Committee sources confirmed that he had missed some meetings while a backbencher and said that they were unaware of a reason for this.

Dawn Butler, another Labour MP who was promoted from the back benches last October, attended only 15 of the 64 meetings of the Children, Schools and Families Committee. Her office blamed a ten-week absence from Parliament due to illness, saying that there were 19 occasions where either her health or a diary clash meant that she was unable to attend the committee.

A source on the Children, Schools and Families Committee suggested that select committee work "did not sit well" with either Ms Butler or the Conservative Adam Afriyie, who attended only three out of the 45 meetings when he was a member.

"Dawn was keen to be a government member or whip and Adam wanted to go on the Tory front bench. So their focus was elsewhere," the source said. Mr Afriyie's office was unable to contact him yesterday, saying that it was "under instructions not to bother him" during the recess.

Some MPs failed to turn up for meetings, giving no explanation. Others quit unilaterally before the whips were able to find a successor, meaning that their places went unfilled.

Geoffrey Cox, the Tory backbencher who attended 13 of the 51 meetings of the Environment and Rural Affairs Committee, suggested that he mainly attended when the issues were directly connected to his Devon constituency. He said: "I try to attend the important meetings, including ones with ministers, but I don't attend all. I take a view about how to distribute my time. There are some inquiries . . . where one has less involvement, because they don't affect constituencies."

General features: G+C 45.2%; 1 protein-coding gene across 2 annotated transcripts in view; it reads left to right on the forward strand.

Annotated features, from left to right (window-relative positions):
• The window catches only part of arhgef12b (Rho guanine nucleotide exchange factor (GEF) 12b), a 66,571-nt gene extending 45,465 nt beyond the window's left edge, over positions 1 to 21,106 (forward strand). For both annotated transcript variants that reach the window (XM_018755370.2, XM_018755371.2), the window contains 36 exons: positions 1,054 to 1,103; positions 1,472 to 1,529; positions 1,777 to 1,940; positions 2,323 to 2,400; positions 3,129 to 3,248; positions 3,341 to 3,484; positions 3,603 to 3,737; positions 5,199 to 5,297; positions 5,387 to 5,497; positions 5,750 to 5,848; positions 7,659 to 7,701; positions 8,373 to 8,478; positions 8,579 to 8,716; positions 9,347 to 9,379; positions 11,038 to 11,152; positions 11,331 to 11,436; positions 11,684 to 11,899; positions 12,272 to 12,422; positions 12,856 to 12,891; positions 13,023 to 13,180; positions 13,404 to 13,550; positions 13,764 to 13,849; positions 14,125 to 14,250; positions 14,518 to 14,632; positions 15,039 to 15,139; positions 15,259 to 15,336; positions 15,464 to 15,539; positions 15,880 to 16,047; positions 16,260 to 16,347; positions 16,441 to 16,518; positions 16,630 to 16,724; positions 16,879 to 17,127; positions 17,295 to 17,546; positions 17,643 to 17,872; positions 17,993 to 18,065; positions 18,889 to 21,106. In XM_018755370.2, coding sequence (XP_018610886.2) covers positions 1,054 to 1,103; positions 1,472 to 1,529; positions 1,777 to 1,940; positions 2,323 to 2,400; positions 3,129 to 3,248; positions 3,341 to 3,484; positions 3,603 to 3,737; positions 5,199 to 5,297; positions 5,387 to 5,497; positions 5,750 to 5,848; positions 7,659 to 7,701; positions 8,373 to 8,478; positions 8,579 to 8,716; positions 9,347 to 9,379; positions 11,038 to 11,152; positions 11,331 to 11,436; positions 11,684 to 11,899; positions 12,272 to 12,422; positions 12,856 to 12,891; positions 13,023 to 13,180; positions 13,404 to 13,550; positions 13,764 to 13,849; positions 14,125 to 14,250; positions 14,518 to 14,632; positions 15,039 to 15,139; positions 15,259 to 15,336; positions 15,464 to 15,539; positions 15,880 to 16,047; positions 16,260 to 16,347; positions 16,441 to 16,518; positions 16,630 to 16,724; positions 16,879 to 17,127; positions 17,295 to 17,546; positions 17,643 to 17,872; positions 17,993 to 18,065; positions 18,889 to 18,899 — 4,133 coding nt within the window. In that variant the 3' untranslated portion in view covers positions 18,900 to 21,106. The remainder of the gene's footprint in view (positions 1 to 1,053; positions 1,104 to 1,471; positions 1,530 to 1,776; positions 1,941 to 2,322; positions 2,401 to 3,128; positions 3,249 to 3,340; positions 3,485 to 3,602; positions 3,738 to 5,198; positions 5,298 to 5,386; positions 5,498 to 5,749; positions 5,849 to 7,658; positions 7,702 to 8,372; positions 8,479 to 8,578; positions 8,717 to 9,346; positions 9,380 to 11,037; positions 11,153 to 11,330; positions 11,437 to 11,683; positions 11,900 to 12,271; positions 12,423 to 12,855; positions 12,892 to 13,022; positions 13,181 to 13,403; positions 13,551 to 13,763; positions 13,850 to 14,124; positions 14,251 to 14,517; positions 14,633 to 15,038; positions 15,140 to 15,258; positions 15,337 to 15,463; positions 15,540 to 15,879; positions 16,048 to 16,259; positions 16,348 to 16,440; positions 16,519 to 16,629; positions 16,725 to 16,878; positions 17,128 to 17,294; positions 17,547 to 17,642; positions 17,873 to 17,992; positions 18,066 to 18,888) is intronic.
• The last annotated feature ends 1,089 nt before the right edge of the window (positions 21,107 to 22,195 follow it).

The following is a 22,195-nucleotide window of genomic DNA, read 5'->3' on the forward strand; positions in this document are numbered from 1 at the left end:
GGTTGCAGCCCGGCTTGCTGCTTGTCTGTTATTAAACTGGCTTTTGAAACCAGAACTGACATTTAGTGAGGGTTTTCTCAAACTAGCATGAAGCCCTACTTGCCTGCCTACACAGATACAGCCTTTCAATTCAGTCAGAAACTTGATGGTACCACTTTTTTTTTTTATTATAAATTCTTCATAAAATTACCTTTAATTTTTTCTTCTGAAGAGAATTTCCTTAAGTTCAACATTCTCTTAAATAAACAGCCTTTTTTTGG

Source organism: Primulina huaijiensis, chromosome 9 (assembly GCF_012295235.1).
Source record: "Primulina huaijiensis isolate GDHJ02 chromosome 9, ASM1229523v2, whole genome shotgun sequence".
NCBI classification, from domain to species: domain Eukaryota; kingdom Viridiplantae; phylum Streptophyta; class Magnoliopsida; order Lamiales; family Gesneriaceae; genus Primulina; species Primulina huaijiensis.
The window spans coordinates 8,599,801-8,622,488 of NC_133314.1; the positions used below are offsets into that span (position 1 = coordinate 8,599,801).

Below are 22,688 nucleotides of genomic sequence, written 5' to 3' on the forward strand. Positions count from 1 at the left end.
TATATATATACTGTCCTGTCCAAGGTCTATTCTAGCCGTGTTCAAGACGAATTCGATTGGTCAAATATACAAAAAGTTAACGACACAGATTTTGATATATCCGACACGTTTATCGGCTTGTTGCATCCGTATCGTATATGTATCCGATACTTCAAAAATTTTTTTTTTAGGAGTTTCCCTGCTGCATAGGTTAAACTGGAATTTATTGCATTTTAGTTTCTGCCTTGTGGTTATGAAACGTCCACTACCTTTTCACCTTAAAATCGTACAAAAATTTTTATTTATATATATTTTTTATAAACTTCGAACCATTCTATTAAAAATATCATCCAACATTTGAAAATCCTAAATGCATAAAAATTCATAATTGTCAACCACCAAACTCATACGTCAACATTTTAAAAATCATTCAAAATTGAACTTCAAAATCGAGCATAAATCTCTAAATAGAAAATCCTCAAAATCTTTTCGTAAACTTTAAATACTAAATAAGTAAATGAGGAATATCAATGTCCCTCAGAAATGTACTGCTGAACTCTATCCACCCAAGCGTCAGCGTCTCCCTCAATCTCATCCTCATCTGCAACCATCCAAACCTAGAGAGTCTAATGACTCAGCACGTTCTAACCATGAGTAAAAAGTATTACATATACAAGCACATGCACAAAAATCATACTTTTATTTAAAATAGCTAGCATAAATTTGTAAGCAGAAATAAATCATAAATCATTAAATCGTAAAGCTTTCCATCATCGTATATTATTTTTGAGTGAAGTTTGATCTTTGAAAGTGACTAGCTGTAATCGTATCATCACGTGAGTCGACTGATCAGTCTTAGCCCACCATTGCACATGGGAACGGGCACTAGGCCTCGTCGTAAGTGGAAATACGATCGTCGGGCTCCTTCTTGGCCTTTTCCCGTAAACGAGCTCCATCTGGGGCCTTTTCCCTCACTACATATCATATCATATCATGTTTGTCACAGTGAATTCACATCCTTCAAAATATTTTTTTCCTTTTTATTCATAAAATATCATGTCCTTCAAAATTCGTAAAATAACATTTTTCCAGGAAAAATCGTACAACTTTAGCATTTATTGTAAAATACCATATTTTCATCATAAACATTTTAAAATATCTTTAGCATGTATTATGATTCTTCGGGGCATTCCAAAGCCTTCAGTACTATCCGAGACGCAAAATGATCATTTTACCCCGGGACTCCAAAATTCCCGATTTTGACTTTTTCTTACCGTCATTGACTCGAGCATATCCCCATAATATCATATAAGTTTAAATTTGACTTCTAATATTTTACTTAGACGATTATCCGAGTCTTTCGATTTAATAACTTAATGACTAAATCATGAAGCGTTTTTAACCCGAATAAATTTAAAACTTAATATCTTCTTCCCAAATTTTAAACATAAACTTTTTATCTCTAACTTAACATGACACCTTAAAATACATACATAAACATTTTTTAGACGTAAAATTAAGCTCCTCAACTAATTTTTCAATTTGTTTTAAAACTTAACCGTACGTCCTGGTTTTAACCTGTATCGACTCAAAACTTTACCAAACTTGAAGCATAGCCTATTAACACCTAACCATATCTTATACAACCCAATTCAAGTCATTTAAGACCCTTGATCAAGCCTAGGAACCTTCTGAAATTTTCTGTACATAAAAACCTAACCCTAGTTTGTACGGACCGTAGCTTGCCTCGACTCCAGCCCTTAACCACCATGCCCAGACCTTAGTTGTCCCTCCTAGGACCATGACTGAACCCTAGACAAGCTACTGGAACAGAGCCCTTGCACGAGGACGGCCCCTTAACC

A recent report by the Liaison Committee of select committee chairmen accused party leaders of undermining the system by expanding the number of places and numbers of committees. This may "result in the perverse outcome of an overall decrease in the quality of scrutiny".

The Government has recently relaxed the rules to allow parliamentary private secretaries, the lowest rung of the ministerial ladder, to sit on select committees. This would have been unthinkable in previous Parliaments because the bodies are meant to be independent of government.

Several MPs have also criticised the trend of MPs turning up at committee meetings, asking one question and then leaving, thus ensuring that they are on the attendance register.

"You only have to turn up for five minutes to be recorded as attending," said one select committee chairman.

Change by committee

Children, Schools and Families Committee Ed Balls, the Schools Secretary, announced in October last year that he would scrap Key Stage 3 tests, taken by 14-year-olds, after sustained criticism, particularly in a report six months earlier by the committee that had recommended an overhaul of the system

Health Committee The Government was forced to look again at the dentistry system after the committee published a report in July saying that the programme for England was failing. The Government accepted the report's recommendations

Home Affairs Committee Proposals for direct elections to police authorities were withdrawn after the committee called on the Government to consult again on the plan. The committee asked for all schools to be issued with material on forced marriage